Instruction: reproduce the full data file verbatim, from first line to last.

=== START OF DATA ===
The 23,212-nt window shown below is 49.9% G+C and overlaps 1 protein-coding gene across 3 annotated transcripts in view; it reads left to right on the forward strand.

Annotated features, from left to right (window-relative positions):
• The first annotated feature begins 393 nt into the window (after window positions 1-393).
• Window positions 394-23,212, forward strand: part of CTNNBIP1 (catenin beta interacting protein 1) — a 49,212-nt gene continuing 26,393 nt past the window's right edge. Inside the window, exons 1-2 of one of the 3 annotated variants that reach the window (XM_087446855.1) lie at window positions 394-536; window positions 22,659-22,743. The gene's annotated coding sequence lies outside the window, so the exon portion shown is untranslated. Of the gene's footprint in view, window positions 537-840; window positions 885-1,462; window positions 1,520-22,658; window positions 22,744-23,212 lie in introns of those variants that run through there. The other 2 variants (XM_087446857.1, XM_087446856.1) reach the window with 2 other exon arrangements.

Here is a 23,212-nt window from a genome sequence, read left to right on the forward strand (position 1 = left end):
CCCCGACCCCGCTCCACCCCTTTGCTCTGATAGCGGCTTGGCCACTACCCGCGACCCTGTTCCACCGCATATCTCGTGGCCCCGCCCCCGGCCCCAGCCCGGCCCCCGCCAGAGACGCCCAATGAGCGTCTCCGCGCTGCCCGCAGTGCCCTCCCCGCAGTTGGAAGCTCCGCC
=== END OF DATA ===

The 23,212-nt window shown below is 49.9% G+C and overlaps 1 protein-coding gene across 3 annotated transcripts in view; it reads left to right on the forward strand.

Annotated features, from left to right (window-relative positions):
• The first annotated feature begins 393 nt into the window (after window positions 1-393).
• Window positions 394-23,212, forward strand: part of CTNNBIP1 (catenin beta interacting protein 1) — a 49,212-nt gene continuing 26,393 nt past the window's right edge. Inside the window, exons 1-2 of one of the 3 annotated variants that reach the window (XM_087446855.1) lie at window positions 394-536; window positions 22,659-22,743. The gene's annotated coding sequence lies outside the window, so the exon portion shown is untranslated. Of the gene's footprint in view, window positions 537-840; window positions 885-1,462; window positions 1,520-22,658; window positions 22,744-23,212 lie in introns of those variants that run through there. The other 2 variants (XM_087446857.1, XM_087446856.1) reach the window with 2 other exon arrangements.

Here is a 23,212-nt window from a genome sequence, read left to right on the forward strand (position 1 = left end):
CCCCGACCCCGCTCCACCCCTTTGCTCTGATAGCGGCTTGGCCACTACCCGCGACCCTGTTCCACCGCATATCTCGTGGCCCCGCCCCCGGCCCCAGCCCGGCCCCCGCCAGAGACGCCCAATGAGCGTCTCCGCGCTGCCCGCAGTGCCCTCCCCGCAGTTGGAAGCTCCGCC